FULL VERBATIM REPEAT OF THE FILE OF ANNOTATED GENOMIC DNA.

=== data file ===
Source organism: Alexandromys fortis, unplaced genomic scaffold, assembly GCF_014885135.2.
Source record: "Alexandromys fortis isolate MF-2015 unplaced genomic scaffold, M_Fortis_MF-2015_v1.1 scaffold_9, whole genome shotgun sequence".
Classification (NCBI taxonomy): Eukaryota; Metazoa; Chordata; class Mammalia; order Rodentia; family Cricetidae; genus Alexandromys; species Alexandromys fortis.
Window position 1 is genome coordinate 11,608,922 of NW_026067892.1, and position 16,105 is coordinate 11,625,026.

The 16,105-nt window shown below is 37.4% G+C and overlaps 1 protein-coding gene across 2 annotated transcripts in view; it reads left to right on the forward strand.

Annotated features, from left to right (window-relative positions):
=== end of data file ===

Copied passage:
Source organism: Alexandromys fortis, unplaced genomic scaffold, assembly GCF_014885135.2.
Source record: "Alexandromys fortis isolate MF-2015 unplaced genomic scaffold, M_Fortis_MF-2015_v1.1 scaffold_9, whole genome shotgun sequence".
Classification (NCBI taxonomy): Eukaryota; Metazoa; Chordata; class Mammalia; order Rodentia; family Cricetidae; genus Alexandromys; species Alexandromys fortis.
Window position 1 is genome coordinate 11,608,922 of NW_026067892.1, and position 16,105 is coordinate 11,625,026.

The 16,105-nt window shown below is 37.4% G+C and overlaps 1 protein-coding gene across 2 annotated transcripts in view; it reads left to right on the forward strand.

Annotated features, from left to right (window-relative positions):